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But when we arrive at the big action set-piece of the hour, something else entirely happens. It’s late, and it’s entirely possible that this feeling won’t be quite so strong tomorrow, but at the moment, Felicity’s monologue to William about Oliver — and heroism, and risk, and worry, and violence, and family, and hope, and love — at the moment, that monologue certainly seems like one of the most thoughtful and compelling sequences in Arrow’s six-season history. We’ve seen that fight so many times. What we haven’t seen is Felicity, watching, afraid, learning exactly what Oliver does after he jumps, how and when he’ll turn and what he’ll do next. We haven’t seen them all from inside the bunker, caught on security cameras. And we definitely haven’t seen her dig into Parenting 101. Not like this.

The ways that speech could have gone off the rails are many and varied. A swell of epic music would have tanked it. So would an abundance of slow motion, or sparks. Tears and a big desperate hug would have pushed it right over the edge, too. Arrow does many things well, but it’s hard to imagine that anyone would have put ‘restraint’ particularly high on the show’s list of special skills. (Before tonight, I’d have placed it roughly 20 places below ‘salmon ladder’ but at least 10 above ‘Billy Joel cameos.’) Here, though, that exact tool is what makes this scene sing. Well, that, and great writing, and thoughtful, deliberate, but not overly precious editing.

Oh, yes — and great acting. Arrow hasn’t always known what to do with Felicity. Her storyline in season five did a disservice to the character, and from time to time the importance of her relationship with Oliver has overwhelmed everything else, putting the romance way ahead of the person in terms of significance. Not so here. It’s an unabashedly romantic scene, but one that’s based in a long, fraught history. It’s a speech given by a woman whose experience, wisdom, and faith are hard fought, and it serves as a reminder of what Emily Bett Rickards can do when she’s given great material. Like director Wendey Stanzler, Rickards’s touch is exactly as light as it needs to be, and it’s unreservedly great.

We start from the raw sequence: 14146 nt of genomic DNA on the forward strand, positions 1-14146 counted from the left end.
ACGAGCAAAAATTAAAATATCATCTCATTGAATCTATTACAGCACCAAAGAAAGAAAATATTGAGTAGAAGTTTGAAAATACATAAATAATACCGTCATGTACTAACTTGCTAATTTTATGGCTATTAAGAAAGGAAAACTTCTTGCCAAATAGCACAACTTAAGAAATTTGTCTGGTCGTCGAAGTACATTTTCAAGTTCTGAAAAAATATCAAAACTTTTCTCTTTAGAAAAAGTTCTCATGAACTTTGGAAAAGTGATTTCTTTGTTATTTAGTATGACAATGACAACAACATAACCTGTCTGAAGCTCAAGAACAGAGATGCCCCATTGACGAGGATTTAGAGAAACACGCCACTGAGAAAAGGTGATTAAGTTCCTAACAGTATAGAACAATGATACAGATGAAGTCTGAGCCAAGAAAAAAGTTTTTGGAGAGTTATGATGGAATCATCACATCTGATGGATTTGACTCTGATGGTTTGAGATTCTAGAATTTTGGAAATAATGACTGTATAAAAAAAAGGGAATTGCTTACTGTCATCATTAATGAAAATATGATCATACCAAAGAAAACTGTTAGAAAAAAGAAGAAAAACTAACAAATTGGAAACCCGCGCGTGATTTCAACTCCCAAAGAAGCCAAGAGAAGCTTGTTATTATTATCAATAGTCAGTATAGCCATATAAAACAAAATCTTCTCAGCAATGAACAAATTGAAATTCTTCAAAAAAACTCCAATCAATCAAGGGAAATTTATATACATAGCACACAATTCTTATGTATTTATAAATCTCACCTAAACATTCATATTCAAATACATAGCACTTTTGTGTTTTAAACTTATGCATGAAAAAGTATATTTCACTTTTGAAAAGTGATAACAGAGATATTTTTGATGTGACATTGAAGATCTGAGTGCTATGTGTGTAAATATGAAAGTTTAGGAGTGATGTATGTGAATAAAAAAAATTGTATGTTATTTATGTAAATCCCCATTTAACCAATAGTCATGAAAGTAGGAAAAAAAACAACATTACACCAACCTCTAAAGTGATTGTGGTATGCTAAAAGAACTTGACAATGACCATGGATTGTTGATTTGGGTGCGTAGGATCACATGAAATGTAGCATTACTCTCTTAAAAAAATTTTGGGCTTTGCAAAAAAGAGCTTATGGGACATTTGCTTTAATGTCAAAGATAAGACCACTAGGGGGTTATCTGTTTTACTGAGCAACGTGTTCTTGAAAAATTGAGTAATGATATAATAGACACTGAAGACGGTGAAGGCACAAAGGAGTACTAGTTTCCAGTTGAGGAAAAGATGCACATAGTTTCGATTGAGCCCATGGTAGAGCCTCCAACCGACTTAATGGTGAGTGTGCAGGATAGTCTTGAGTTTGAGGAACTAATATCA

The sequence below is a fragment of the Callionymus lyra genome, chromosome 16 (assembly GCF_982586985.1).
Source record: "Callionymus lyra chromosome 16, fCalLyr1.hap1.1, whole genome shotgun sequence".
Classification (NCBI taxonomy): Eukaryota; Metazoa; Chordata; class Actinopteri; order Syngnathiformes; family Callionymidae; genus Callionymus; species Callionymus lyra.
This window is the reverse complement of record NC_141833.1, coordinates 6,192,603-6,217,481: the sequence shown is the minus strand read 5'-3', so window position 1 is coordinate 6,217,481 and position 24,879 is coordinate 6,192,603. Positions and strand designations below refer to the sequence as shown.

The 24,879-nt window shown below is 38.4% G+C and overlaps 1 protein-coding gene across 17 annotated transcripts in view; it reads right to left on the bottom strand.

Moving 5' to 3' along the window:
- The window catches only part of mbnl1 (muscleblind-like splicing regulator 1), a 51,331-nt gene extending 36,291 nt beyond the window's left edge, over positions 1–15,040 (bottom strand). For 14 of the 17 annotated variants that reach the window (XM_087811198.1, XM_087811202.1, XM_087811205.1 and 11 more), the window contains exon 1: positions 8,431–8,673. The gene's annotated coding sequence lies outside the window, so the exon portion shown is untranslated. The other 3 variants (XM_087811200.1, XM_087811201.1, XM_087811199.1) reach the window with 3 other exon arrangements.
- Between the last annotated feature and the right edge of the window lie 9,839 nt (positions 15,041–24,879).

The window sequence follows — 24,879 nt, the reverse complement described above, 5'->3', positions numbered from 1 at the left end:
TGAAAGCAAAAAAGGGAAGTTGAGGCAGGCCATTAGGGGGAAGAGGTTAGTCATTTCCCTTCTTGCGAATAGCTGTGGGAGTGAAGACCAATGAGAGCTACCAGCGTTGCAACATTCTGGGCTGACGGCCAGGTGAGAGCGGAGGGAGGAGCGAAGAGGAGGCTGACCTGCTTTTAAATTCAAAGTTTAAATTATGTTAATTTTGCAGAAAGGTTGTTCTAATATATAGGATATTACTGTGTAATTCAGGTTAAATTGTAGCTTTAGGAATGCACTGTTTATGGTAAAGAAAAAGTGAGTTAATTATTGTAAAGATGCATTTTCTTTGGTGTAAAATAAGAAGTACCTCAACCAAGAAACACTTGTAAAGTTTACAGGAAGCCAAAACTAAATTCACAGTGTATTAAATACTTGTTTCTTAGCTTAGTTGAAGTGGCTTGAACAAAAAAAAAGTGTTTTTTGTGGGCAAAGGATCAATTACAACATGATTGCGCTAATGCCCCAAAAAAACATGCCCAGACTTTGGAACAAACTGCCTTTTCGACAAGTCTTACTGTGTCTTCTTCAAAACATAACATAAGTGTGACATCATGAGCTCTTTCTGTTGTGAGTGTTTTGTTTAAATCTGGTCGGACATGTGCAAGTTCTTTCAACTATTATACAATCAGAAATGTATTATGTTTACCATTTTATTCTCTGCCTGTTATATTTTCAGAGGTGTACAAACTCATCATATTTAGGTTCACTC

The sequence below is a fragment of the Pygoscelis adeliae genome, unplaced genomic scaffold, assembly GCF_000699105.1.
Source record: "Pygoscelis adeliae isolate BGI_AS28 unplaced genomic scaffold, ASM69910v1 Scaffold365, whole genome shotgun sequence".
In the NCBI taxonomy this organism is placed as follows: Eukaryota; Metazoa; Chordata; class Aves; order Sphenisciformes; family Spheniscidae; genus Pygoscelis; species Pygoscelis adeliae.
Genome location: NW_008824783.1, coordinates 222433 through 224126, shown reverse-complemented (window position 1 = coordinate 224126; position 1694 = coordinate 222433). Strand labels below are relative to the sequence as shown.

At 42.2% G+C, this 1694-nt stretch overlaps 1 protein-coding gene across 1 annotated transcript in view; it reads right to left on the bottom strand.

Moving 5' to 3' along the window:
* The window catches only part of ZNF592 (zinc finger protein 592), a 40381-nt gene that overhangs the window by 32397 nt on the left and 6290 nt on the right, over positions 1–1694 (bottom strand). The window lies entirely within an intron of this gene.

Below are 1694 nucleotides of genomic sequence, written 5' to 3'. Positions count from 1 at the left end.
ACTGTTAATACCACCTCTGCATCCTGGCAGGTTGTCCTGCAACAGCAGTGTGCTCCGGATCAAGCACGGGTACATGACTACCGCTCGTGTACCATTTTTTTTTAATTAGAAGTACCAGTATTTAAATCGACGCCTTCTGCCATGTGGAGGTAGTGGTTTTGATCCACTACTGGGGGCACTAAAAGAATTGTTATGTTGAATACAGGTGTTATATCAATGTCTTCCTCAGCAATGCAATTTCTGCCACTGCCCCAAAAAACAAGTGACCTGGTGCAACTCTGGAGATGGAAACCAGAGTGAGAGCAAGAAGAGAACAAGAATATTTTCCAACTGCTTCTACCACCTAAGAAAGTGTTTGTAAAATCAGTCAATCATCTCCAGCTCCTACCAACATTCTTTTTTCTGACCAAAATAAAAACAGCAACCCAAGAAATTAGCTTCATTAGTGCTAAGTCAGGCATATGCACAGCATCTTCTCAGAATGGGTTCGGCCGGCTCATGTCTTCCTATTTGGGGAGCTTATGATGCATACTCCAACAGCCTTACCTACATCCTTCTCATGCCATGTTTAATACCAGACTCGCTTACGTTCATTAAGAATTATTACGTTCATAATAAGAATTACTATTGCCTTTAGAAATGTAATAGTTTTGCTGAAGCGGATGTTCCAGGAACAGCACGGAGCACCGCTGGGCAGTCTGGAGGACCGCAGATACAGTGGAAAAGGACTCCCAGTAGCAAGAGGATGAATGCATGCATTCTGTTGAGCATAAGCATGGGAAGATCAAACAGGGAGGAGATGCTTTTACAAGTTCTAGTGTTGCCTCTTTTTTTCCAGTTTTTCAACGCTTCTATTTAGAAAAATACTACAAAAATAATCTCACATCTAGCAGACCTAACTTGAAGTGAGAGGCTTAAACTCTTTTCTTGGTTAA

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Not everything works. But that does. Every once in awhile, a perfect hour of television comes along. But I’ll take this mess with its one perfect scene over any number of fine-but-forgettable hours every day.


Stray observations

  • Nice little Lost easter egg in there. (It’s Cayden James’s fake name.)
  • TAMVP: This week’s MVP is EBR, clearly. She’s so good in that scene it almost made me forget how much I miss the salmon ladder.

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  • Jack Moore has some nice moments as William this week, but it still feels like he’s a slightly different kid depending on who’s writing him.
  • Cheers to Laura M. Browning, who gave me the appropriate spelling for TP’d at 11pm CST. The AV Club Copy Desk never sleeps.
  • We know for a fact there’s at least a temporary FBI presence in Star City. How on earth is no one helping out with this citywide emergency? There’s no National Guard on this version of Earth?

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  • “You think this T on my face stands for gullible?”
  • What do we think of Spartan’s new look?